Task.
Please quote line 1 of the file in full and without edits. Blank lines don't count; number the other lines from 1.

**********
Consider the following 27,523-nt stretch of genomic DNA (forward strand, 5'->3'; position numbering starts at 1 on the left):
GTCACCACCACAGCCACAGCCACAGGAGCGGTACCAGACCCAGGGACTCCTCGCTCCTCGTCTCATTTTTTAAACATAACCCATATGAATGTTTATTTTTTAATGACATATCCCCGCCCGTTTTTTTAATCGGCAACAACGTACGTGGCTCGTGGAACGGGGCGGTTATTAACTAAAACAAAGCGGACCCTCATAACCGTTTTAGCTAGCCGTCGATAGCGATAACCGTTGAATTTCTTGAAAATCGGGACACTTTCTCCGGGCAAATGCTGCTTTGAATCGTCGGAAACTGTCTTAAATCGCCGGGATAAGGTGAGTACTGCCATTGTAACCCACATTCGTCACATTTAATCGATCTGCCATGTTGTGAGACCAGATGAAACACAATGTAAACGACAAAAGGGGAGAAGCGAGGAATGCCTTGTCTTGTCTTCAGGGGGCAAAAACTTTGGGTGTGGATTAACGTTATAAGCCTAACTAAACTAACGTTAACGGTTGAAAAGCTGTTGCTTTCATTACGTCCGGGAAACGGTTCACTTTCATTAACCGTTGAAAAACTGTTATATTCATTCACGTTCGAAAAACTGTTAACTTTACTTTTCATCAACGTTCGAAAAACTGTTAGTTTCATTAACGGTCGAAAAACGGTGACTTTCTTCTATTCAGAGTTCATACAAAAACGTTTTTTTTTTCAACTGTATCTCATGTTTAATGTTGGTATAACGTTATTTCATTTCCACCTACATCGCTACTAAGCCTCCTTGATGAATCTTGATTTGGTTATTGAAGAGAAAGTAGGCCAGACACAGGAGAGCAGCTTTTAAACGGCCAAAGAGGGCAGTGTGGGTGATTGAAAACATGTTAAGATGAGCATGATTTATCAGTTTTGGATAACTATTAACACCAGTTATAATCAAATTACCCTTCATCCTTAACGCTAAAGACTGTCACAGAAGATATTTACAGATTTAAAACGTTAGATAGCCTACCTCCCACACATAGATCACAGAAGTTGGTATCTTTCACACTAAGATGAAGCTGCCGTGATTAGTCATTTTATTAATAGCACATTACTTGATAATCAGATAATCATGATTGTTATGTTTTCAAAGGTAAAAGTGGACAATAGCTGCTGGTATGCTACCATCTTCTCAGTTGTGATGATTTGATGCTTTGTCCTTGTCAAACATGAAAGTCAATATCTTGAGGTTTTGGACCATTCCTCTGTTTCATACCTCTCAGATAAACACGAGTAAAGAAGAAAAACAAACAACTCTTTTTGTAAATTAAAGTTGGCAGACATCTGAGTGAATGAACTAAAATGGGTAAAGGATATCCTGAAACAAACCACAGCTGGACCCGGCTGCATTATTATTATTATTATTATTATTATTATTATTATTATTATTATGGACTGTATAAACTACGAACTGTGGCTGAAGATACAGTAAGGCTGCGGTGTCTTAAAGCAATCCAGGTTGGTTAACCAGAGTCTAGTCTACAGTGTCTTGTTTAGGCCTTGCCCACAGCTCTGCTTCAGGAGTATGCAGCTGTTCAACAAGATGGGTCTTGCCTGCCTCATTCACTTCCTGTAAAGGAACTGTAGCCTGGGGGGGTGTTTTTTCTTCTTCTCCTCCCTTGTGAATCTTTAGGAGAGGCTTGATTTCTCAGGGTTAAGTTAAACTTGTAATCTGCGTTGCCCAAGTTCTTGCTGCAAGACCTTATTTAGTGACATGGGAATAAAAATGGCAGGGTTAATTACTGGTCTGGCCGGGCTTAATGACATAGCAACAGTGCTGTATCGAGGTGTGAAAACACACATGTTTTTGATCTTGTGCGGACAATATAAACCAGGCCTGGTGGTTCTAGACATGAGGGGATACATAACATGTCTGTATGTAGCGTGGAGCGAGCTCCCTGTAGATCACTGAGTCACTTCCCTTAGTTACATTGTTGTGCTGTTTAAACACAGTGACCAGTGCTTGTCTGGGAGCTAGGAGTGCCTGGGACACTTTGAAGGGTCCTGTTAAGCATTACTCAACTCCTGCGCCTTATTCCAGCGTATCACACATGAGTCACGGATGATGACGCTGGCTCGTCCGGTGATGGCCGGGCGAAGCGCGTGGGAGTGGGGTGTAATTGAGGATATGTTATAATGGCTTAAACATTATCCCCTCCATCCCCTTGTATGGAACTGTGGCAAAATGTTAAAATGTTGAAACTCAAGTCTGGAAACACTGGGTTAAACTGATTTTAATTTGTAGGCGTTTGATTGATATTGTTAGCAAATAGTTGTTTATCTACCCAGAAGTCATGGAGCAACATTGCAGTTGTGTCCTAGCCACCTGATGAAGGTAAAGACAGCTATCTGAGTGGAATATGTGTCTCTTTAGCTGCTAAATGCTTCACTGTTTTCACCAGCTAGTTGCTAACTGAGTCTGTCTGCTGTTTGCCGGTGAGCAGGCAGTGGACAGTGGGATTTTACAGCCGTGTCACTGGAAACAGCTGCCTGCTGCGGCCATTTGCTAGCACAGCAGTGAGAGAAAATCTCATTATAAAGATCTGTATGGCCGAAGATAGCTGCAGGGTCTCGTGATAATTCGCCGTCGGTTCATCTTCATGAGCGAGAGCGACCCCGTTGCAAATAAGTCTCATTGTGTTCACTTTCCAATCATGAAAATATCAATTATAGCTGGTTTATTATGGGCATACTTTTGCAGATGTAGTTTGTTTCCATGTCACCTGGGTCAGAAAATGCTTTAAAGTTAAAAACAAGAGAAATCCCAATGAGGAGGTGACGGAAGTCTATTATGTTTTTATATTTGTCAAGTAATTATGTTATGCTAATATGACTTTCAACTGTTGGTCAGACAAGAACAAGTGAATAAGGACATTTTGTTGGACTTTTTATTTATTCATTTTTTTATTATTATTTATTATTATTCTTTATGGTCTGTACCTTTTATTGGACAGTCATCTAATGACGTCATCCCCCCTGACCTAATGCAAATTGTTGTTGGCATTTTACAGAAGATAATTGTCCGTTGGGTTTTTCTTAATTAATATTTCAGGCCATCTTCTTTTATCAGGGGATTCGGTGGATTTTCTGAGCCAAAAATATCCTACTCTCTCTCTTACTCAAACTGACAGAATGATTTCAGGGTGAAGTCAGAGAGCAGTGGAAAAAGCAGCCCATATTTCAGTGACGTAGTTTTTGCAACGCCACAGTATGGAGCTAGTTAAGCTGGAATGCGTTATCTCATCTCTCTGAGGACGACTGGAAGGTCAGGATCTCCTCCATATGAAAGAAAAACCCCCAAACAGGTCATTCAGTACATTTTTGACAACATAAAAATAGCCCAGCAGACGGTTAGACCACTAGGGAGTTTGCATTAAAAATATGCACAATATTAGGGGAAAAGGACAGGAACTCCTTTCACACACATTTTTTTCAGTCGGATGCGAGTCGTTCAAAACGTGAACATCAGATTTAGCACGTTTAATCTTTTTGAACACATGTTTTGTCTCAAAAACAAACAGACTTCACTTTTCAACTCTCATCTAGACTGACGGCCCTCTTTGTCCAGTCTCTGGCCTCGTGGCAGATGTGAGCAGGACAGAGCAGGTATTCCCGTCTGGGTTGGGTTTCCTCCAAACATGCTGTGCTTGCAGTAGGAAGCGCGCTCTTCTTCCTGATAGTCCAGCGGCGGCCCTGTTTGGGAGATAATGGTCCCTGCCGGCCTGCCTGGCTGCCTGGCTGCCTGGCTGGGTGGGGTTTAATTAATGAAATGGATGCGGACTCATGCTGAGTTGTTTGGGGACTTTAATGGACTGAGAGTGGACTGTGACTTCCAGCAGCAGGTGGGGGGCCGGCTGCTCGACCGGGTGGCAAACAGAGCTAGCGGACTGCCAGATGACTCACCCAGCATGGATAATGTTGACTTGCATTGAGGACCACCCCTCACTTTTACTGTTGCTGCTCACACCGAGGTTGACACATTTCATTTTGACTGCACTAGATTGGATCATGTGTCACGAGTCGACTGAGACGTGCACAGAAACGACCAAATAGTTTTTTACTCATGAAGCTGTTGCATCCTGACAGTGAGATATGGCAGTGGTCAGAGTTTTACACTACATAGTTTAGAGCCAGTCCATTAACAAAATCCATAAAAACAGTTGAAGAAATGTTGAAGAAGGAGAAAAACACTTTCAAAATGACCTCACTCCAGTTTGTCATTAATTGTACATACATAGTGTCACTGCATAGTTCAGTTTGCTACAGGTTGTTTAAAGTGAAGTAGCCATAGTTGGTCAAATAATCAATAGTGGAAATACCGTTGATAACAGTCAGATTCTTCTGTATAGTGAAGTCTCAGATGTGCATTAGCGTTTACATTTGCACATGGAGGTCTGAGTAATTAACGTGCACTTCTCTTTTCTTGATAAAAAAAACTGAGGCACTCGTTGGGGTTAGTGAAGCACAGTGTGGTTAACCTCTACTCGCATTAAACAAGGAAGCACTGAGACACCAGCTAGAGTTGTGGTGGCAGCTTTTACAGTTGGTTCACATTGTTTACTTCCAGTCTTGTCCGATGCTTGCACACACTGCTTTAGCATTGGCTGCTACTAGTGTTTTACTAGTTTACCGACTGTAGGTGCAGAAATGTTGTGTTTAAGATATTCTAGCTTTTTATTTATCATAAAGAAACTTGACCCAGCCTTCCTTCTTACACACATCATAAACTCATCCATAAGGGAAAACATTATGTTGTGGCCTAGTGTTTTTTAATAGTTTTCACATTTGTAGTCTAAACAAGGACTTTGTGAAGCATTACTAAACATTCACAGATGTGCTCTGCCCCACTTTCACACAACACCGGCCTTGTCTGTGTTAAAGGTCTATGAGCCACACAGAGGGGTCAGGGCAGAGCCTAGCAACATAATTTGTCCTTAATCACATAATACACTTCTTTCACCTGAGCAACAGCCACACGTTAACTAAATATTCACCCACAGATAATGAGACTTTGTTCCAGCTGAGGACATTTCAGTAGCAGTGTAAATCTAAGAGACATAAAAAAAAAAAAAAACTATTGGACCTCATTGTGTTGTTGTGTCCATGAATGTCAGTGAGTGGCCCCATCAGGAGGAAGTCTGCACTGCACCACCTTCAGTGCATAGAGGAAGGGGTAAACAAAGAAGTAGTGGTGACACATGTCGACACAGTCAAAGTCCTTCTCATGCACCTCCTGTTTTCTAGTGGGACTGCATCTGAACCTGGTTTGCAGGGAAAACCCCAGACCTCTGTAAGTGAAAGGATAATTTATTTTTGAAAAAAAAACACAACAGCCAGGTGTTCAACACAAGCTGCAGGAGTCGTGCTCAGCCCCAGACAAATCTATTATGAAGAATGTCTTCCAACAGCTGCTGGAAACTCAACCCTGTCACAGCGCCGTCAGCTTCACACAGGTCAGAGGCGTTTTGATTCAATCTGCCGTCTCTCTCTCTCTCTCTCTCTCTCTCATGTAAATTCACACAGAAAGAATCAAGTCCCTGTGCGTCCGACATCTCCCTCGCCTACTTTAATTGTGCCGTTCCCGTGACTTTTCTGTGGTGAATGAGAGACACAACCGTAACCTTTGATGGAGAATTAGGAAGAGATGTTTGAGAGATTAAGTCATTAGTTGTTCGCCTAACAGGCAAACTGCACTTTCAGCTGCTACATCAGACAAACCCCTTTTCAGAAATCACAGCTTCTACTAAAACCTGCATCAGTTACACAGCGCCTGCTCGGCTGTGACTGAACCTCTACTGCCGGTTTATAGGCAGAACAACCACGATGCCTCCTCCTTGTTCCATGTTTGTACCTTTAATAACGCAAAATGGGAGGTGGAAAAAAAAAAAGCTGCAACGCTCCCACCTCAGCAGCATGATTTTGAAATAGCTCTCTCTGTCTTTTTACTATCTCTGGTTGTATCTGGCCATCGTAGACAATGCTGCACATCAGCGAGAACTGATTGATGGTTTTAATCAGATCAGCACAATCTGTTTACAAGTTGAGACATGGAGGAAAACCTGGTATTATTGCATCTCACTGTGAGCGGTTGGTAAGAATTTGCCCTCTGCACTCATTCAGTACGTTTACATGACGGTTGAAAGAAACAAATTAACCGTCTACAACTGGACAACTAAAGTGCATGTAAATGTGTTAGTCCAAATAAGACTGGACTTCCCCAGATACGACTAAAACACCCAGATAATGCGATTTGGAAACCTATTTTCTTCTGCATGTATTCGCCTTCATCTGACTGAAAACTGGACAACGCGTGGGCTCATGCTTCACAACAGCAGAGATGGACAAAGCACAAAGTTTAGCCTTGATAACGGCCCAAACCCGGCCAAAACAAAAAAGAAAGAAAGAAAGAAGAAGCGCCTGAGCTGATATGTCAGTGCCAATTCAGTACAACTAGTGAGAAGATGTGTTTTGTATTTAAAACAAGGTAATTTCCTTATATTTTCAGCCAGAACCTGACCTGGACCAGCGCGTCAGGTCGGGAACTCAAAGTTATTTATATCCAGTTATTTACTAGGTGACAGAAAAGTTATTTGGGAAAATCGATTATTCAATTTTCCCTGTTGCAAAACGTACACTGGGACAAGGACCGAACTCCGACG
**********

Consider the following 27,523-nt stretch of genomic DNA (forward strand, 5'->3'; position numbering starts at 1 on the left):